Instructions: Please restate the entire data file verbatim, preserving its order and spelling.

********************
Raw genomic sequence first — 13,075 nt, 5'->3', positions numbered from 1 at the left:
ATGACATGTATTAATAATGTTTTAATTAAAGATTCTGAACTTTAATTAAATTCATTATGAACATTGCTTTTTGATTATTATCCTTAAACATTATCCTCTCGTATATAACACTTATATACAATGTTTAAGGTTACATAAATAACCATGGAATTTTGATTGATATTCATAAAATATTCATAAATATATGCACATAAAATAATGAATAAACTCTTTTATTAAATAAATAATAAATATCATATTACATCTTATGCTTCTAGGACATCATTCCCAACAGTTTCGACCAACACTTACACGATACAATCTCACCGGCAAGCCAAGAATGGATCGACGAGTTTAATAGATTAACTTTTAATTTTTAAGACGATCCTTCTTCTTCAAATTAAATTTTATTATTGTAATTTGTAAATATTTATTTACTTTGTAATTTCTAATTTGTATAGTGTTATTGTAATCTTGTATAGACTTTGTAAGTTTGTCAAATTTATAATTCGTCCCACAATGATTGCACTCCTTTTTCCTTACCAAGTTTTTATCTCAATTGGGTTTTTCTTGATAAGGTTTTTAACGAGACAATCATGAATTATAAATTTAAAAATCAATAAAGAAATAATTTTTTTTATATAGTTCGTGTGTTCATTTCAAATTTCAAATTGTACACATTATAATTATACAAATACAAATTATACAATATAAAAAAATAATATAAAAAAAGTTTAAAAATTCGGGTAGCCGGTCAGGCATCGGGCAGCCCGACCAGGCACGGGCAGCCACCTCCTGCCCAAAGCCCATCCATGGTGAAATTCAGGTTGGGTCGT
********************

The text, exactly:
Raw genomic sequence first — 13,075 nt, 5'->3', positions numbered from 1 at the left:
ATGACATGTATTAATAATGTTTTAATTAAAGATTCTGAACTTTAATTAAATTCATTATGAACATTGCTTTTTGATTATTATCCTTAAACATTATCCTCTCGTATATAACACTTATATACAATGTTTAAGGTTACATAAATAACCATGGAATTTTGATTGATATTCATAAAATATTCATAAATATATGCACATAAAATAATGAATAAACTCTTTTATTAAATAAATAATAAATATCATATTACATCTTATGCTTCTAGGACATCATTCCCAACAGTTTCGACCAACACTTACACGATACAATCTCACCGGCAAGCCAAGAATGGATCGACGAGTTTAATAGATTAACTTTTAATTTTTAAGACGATCCTTCTTCTTCAAATTAAATTTTATTATTGTAATTTGTAAATATTTATTTACTTTGTAATTTCTAATTTGTATAGTGTTATTGTAATCTTGTATAGACTTTGTAAGTTTGTCAAATTTATAATTCGTCCCACAATGATTGCACTCCTTTTTCCTTACCAAGTTTTTATCTCAATTGGGTTTTTCTTGATAAGGTTTTTAACGAGACAATCATGAATTATAAATTTAAAAATCAATAAAGAAATAATTTTTTTTATATAGTTCGTGTGTTCATTTCAAATTTCAAATTGTACACATTATAATTATACAAATACAAATTATACAATATAAAAAAATAATATAAAAAAAGTTTAAAAATTCGGGTAGCCGGTCAGGCATCGGGCAGCCCGACCAGGCACGGGCAGCCACCTCCTGCCCAAAGCCCATCCATGGTGAAATTCAGGTTGGGTCGT